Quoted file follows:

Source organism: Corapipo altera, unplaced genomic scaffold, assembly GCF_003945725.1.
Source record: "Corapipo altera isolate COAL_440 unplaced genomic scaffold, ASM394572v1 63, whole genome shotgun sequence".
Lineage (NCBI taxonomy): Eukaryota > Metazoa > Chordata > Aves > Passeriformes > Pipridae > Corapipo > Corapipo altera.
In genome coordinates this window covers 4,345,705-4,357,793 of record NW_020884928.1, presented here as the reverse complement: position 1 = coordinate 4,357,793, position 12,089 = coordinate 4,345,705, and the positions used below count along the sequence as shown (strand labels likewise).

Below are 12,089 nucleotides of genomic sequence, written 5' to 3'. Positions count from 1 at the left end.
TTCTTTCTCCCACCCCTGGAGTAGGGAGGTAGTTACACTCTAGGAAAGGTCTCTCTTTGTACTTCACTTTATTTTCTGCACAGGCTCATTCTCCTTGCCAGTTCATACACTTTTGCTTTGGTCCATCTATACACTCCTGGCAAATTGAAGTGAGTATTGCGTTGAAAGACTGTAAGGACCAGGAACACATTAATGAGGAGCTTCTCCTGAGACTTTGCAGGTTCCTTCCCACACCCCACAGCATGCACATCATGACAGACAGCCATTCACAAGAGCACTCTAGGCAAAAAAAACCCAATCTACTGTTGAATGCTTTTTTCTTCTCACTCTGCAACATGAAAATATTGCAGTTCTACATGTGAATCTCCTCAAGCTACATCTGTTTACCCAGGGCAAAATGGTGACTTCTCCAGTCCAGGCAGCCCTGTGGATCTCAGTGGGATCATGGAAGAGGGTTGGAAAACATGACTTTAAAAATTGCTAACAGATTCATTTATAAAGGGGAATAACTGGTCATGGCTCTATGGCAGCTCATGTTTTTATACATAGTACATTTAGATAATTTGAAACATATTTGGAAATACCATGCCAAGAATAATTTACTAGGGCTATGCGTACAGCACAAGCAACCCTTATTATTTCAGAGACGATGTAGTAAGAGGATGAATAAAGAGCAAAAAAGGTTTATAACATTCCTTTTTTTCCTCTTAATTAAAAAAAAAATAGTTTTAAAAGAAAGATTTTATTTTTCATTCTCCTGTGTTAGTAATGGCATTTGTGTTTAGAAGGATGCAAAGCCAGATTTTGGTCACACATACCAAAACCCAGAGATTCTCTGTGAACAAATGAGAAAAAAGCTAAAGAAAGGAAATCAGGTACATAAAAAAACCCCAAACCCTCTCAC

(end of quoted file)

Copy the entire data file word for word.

Source organism: Corapipo altera, unplaced genomic scaffold, assembly GCF_003945725.1.
Source record: "Corapipo altera isolate COAL_440 unplaced genomic scaffold, ASM394572v1 63, whole genome shotgun sequence".
Lineage (NCBI taxonomy): Eukaryota > Metazoa > Chordata > Aves > Passeriformes > Pipridae > Corapipo > Corapipo altera.
In genome coordinates this window covers 4,345,705-4,357,793 of record NW_020884928.1, presented here as the reverse complement: position 1 = coordinate 4,357,793, position 12,089 = coordinate 4,345,705, and the positions used below count along the sequence as shown (strand labels likewise).

Below are 12,089 nucleotides of genomic sequence, written 5' to 3'. Positions count from 1 at the left end.
TTCTTTCTCCCACCCCTGGAGTAGGGAGGTAGTTACACTCTAGGAAAGGTCTCTCTTTGTACTTCACTTTATTTTCTGCACAGGCTCATTCTCCTTGCCAGTTCATACACTTTTGCTTTGGTCCATCTATACACTCCTGGCAAATTGAAGTGAGTATTGCGTTGAAAGACTGTAAGGACCAGGAACACATTAATGAGGAGCTTCTCCTGAGACTTTGCAGGTTCCTTCCCACACCCCACAGCATGCACATCATGACAGACAGCCATTCACAAGAGCACTCTAGGCAAAAAAAACCCAATCTACTGTTGAATGCTTTTTTCTTCTCACTCTGCAACATGAAAATATTGCAGTTCTACATGTGAATCTCCTCAAGCTACATCTGTTTACCCAGGGCAAAATGGTGACTTCTCCAGTCCAGGCAGCCCTGTGGATCTCAGTGGGATCATGGAAGAGGGTTGGAAAACATGACTTTAAAAATTGCTAACAGATTCATTTATAAAGGGGAATAACTGGTCATGGCTCTATGGCAGCTCATGTTTTTATACATAGTACATTTAGATAATTTGAAACATATTTGGAAATACCATGCCAAGAATAATTTACTAGGGCTATGCGTACAGCACAAGCAACCCTTATTATTTCAGAGACGATGTAGTAAGAGGATGAATAAAGAGCAAAAAAGGTTTATAACATTCCTTTTTTTCCTCTTAATTAAAAAAAAAATAGTTTTAAAAGAAAGATTTTATTTTTCATTCTCCTGTGTTAGTAATGGCATTTGTGTTTAGAAGGATGCAAAGCCAGATTTTGGTCACACATACCAAAACCCAGAGATTCTCTGTGAACAAATGAGAAAAAAGCTAAAGAAAGGAAATCAGGTACATAAAAAAACCCCAAACCCTCTCAC